Last weekend, my lovely roommate Anna relocated to her new apartment in Maryland, so our place was pretty deserted until her friend started sub-leasing the room today. It’s nice to have someone else in the apartment again, even though I’ll be moving out in 2.5 weeks. I’m not sure I can function without another person around, as I’m more likely to oversleep, hit the snooze button, and forget certain important tasks. I’m all set to begin living in my new home at the end of the month, so I’m hoping that better experiences and memories will take place during my second year in the nation’s capital.

Earlier this evening, I learned that Tom Milnes, a noteworthy history teacher at Scotts Valley Middle School, had died. Crystal broke the news to me and said she didn’t know the cause of death, but had tracked down his name in my church’s August 7 newsletter, which urged the Catholic community to pray for ill parish members. Milnes’s name appeared on the prayer list, so sickness is likely the culprit here.

In seventh grade, I was insanely jealous of Crystal and Nikita for being placed in Mr. Milnes’s history class. Mrs. Jacobson, a pushover who ultimately had her purse stolen by a disrespectful student, was my instructor and didn’t leave a lasting impression. The only things I took away from that class were memories of her taking abuse from callous, bratty pre-teens. One rude student in particular refused to accept Mrs. Jacobson as his superior. When the squeaky twit got tired of shouting, “MRS. JACOBSON!” every five minutes, he began screaming, “SYLVIA” without retribution. It was only after he snatched her bag and took $20 from her wallet that this little punk faced consequences for his actions.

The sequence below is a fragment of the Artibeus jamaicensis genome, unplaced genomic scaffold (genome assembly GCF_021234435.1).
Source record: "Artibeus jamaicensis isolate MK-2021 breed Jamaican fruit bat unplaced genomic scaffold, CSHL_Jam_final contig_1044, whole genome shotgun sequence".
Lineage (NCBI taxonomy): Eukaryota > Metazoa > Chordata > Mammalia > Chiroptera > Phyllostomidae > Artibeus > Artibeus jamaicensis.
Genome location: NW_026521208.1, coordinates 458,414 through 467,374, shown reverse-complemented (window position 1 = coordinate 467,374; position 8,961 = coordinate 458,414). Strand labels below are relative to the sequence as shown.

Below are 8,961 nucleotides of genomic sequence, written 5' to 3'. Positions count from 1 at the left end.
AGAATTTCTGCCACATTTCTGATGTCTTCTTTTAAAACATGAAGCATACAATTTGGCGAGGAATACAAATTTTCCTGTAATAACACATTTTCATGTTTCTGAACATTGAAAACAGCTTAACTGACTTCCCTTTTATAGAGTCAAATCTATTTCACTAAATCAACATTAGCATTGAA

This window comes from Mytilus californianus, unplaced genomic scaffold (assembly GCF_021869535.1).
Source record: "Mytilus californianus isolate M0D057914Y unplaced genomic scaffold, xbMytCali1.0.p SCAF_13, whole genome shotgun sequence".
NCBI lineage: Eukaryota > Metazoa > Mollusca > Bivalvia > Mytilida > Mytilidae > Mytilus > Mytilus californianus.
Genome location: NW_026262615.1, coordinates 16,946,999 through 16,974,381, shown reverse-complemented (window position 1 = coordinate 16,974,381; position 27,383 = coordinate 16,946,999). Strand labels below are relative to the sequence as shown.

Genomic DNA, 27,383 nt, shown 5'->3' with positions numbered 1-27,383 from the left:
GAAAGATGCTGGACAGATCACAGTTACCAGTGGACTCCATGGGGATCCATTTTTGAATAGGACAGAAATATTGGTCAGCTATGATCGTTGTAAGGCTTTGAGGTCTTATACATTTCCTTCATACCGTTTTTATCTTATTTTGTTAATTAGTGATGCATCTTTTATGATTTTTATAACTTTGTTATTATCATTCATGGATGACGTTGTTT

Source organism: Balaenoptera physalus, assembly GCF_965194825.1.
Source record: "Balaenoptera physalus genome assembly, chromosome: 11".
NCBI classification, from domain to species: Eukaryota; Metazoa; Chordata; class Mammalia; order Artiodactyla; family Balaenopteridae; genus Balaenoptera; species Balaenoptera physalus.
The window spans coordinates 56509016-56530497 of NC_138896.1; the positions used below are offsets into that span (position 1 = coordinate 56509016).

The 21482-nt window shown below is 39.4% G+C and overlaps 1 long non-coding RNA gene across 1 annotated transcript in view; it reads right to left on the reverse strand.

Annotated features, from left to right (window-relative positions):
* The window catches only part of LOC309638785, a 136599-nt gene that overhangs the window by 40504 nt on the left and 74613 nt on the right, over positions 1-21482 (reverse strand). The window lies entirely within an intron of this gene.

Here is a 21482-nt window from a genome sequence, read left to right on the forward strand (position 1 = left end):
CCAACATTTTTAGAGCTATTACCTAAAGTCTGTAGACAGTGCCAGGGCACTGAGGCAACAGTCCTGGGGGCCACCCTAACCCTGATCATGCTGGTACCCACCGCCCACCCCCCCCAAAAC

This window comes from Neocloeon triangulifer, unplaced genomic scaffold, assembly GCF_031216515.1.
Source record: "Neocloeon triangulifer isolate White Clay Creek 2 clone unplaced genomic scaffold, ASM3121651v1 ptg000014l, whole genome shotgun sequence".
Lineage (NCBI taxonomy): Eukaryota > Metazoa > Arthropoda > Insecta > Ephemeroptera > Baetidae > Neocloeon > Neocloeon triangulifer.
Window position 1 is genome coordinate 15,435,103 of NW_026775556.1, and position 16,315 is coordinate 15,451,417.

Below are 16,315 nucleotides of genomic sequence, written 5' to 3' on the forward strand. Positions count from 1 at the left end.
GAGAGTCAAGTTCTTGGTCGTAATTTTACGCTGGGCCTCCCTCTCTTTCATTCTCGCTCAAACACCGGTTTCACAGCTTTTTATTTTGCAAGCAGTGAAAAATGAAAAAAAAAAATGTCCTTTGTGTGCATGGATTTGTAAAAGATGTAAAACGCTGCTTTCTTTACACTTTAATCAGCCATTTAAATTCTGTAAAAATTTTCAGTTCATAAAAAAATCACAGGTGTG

All that aside, Mr. Milnes would have never stood for that kind of behavior and treatment from a student. Though he wasn’t my teacher, he welcomed me into his classroom during lunch and recess, as Crystal, Nikita, and I often sought shelter from frequent northern California downpours. I always appreciated that Mr. Milnes accepted students who weren’t his own. Most other teachers wouldn’t associate with anyone except their own students, but Mr. Milnes wanted to know as many SVMS dolphins as possible.

Judging by a Scotts Valley Press-Banner column from last year, Mr. Milnes remained considerate of others until the end of his life. In a piece titled, “It’s the Law: Law discourages Good Samaritans,” Gary Redenbacher (who spoke to my fifth grade class about his famous popcorn CEO relative Orville Redenbacher in 1998!) wrote of Milnes:

“This brings me to a hero in our midst. Those who know Tom Milnes know him as an outstanding history teacher at Scotts Valley Middle School. A while ago, some students burst out of a classroom in panic after a classmate went into what appeared to be cardiac arrest. Tom happened to be walking by the classroom at that instant. Without a second thought, he rushed to the student and performed CPR. Although I don’t know the student, I am informed that the student is now doing well but would have died had Tom not stepped in immediately.

I doubt any legalities were running through Tom’s head as he fought to save this student’s life. Still, it’s comforting

to know that the law encourages the heroic actions of Tom and every other Good Samaritan.”